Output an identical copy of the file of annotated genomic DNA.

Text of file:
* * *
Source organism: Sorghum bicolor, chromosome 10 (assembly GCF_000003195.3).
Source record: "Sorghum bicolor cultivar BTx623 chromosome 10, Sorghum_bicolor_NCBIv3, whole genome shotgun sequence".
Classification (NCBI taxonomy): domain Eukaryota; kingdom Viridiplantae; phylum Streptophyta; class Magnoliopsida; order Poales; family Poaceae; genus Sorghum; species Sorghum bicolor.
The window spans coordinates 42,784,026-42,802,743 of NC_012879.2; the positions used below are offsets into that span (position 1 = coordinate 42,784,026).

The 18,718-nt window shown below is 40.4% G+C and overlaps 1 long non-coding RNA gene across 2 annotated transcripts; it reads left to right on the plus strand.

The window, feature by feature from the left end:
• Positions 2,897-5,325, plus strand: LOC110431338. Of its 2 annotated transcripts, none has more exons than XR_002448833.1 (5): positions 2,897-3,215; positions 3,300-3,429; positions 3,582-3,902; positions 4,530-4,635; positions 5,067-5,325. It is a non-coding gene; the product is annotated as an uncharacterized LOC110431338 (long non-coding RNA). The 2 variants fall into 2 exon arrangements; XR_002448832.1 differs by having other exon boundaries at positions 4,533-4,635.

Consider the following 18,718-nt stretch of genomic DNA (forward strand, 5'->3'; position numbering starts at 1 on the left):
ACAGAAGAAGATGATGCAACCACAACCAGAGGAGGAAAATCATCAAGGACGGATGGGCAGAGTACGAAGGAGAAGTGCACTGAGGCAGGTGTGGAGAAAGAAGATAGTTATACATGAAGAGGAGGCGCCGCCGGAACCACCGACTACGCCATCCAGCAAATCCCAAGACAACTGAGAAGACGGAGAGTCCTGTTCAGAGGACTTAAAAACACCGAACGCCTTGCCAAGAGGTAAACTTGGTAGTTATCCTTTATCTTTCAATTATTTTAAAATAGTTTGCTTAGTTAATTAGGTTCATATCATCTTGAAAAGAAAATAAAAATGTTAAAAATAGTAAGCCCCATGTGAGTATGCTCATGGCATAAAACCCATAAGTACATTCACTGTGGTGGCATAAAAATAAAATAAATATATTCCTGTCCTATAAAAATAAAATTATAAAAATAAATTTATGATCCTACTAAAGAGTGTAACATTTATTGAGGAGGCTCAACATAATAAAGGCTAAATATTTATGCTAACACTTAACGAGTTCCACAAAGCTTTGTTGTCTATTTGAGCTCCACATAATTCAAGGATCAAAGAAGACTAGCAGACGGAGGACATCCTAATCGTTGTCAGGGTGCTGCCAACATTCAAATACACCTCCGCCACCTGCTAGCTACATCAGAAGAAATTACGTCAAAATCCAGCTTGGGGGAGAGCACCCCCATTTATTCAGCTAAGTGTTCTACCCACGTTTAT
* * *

Source organism: Sorghum bicolor, chromosome 10 (assembly GCF_000003195.3).
Source record: "Sorghum bicolor cultivar BTx623 chromosome 10, Sorghum_bicolor_NCBIv3, whole genome shotgun sequence".
Classification (NCBI taxonomy): domain Eukaryota; kingdom Viridiplantae; phylum Streptophyta; class Magnoliopsida; order Poales; family Poaceae; genus Sorghum; species Sorghum bicolor.
The window spans coordinates 42,784,026-42,802,743 of NC_012879.2; the positions used below are offsets into that span (position 1 = coordinate 42,784,026).

The 18,718-nt window shown below is 40.4% G+C and overlaps 1 long non-coding RNA gene across 2 annotated transcripts; it reads left to right on the plus strand.

The window, feature by feature from the left end:
• Positions 2,897-5,325, plus strand: LOC110431338. Of its 2 annotated transcripts, none has more exons than XR_002448833.1 (5): positions 2,897-3,215; positions 3,300-3,429; positions 3,582-3,902; positions 4,530-4,635; positions 5,067-5,325. It is a non-coding gene; the product is annotated as an uncharacterized LOC110431338 (long non-coding RNA). The 2 variants fall into 2 exon arrangements; XR_002448832.1 differs by having other exon boundaries at positions 4,533-4,635.

Consider the following 18,718-nt stretch of genomic DNA (forward strand, 5'->3'; position numbering starts at 1 on the left):
ACAGAAGAAGATGATGCAACCACAACCAGAGGAGGAAAATCATCAAGGACGGATGGGCAGAGTACGAAGGAGAAGTGCACTGAGGCAGGTGTGGAGAAAGAAGATAGTTATACATGAAGAGGAGGCGCCGCCGGAACCACCGACTACGCCATCCAGCAAATCCCAAGACAACTGAGAAGACGGAGAGTCCTGTTCAGAGGACTTAAAAACACCGAACGCCTTGCCAAGAGGTAAACTTGGTAGTTATCCTTTATCTTTCAATTATTTTAAAATAGTTTGCTTAGTTAATTAGGTTCATATCATCTTGAAAAGAAAATAAAAATGTTAAAAATAGTAAGCCCCATGTGAGTATGCTCATGGCATAAAACCCATAAGTACATTCACTGTGGTGGCATAAAAATAAAATAAATATATTCCTGTCCTATAAAAATAAAATTATAAAAATAAATTTATGATCCTACTAAAGAGTGTAACATTTATTGAGGAGGCTCAACATAATAAAGGCTAAATATTTATGCTAACACTTAACGAGTTCCACAAAGCTTTGTTGTCTATTTGAGCTCCACATAATTCAAGGATCAAAGAAGACTAGCAGACGGAGGACATCCTAATCGTTGTCAGGGTGCTGCCAACATTCAAATACACCTCCGCCACCTGCTAGCTACATCAGAAGAAATTACGTCAAAATCCAGCTTGGGGGAGAGCACCCCCATTTATTCAGCTAAGTGTTCTACCCACGTTTAT